Oberlin students come from all across the globe—the class of 2018 hails from 40 states and 18 countries. But since 2011, at least 10 students in each first-year class have come from one place: public high schools of Chicago.
Given Oberlin’s diverse student body, it’s rare for incoming students to know their first-year classmates. But since 2007, at least 10 students in each first-year class have proven the exception: Oberlin's Posse Scholars. Prior to arriving at Oberlin, these 10 students, all from public high schools in Chicago, have spent nine months preparing for college and getting to know each other.
The Posse Scholars program was started in 1989 by Deborah Bial, the foundation's president, with the goal of helping traditionally overlooked students get first-rate educations. All Posse Scholars receive four-year, full-tuition scholarships at one of its 52 member institutions. But Posse also provides a support system, which is critical for success in a rigorous liberal arts environment.
The Posse process begins in the junior year of high school when students are nominated by their high school administrators or teachers for the program. After interviewing with both the program and the member school to which they have chosen to apply, 10 students are brought together to form each Posse group. They meet once a week to receive additional precollegiate training from Posse trainers, and also discuss issues such as race, gender, sexuality, and class, and the roles these might play in college. During this time, Posse members also start cohering as a group as the students get to know each other.
Patrick Bourke was a member of Oberlin's first Posse class that came to campus in 2007, and graduated in 2011. Now, Bourke is on the other side of the Posse experience, working as a trainer with the program for a chapter in New York City. Though all of Oberlin's Posse Scholars come from Chicago, Posse also has chapters in Atlanta, Boston, Houston, Los Angeles, Miami, New Orleans, and Washington, D.C. Bourke attributes much of his success to Posse. “I think Posse was really important for when we first got to campus,” he says. “We entered with that support system when so many college freshmen turn to college without anybody.”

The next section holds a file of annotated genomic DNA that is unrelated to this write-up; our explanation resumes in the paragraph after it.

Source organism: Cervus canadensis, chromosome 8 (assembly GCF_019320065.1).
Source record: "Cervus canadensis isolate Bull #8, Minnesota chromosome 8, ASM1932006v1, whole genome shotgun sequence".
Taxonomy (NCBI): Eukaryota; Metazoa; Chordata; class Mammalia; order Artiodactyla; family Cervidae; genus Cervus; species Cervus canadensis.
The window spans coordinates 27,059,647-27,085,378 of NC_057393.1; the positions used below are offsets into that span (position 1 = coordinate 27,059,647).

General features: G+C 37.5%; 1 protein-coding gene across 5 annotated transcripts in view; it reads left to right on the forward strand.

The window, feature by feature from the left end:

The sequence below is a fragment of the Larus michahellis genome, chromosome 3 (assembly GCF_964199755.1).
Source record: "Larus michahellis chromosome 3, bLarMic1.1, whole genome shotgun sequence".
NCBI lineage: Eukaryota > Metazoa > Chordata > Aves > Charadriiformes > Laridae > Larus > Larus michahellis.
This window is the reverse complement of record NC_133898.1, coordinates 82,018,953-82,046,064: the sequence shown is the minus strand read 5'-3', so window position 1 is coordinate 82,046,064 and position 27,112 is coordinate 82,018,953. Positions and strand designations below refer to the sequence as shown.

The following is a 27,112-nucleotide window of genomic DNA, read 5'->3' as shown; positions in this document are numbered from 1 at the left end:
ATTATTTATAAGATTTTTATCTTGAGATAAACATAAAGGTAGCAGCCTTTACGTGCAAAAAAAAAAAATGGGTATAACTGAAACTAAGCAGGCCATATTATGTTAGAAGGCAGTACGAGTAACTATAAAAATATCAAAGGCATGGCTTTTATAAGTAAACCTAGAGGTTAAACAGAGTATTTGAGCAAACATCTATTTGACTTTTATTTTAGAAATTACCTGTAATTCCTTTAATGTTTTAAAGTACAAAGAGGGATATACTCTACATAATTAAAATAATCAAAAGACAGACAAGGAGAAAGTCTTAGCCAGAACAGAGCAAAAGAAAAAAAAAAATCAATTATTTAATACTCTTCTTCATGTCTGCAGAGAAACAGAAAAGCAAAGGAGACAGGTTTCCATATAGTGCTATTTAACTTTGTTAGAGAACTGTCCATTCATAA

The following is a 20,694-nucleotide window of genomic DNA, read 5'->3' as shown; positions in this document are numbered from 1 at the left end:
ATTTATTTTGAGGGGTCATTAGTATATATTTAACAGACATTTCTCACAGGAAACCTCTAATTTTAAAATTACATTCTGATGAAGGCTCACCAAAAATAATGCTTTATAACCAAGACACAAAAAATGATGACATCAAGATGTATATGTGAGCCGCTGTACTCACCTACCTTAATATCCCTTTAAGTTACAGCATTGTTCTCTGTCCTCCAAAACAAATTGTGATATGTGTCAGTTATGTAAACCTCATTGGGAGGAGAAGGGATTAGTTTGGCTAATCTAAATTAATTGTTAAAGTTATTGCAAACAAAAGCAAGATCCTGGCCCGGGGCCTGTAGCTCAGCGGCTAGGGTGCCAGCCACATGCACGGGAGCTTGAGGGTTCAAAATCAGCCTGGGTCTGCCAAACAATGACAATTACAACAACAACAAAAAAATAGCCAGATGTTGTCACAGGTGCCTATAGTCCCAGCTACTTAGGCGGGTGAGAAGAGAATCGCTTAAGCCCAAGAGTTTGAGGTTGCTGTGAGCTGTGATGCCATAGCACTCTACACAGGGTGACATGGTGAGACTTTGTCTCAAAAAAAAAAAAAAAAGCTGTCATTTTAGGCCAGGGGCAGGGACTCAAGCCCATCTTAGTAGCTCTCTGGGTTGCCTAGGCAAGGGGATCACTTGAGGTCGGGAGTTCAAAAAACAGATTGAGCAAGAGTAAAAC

This spring, the first class of students that Bourke trained with Posse will be graduating. “The coolest part is to see the development that happens and the maturity that happens,” he says.
Kathleen Wright also was part of Oberlin's first Posse class. Wright says that the conversations in her Posse training about race and class were particularly suited for Oberlin. “It doesn't hit you as soon as you get to campus,” she says, “but it’s such a great match with the Oberlin community and what Oberlin strives for.”
Like Bourke, Wright has also been involved with service work, having just returned from a stint with the Peace Corps in Ecuador this May. She says that the skills she learned in Posse training not only helped her at Oberlin, but also helped her in her work with the Peace Corps, ensuring that the groups and individuals that the organization was serving truly got the most out of the interaction. Had she not been involved with Posse, Wright says, “I think that I'd definitely be a different person.”
While the direct effect of Posse is providing traditionally overlooked students with a support group at prestigious schools, its long-term implications are much further reaching. Not only does it offer alumni support with graduate school and career training, but the program's structure provides a support group later in life. “Some of my best friends are from Posse and I'm still in contact with them,” says Wright. Bourke echoes this sentiment. “I just saw one of the guys in my posse last week,” he says. “This really is a lifelong program.”
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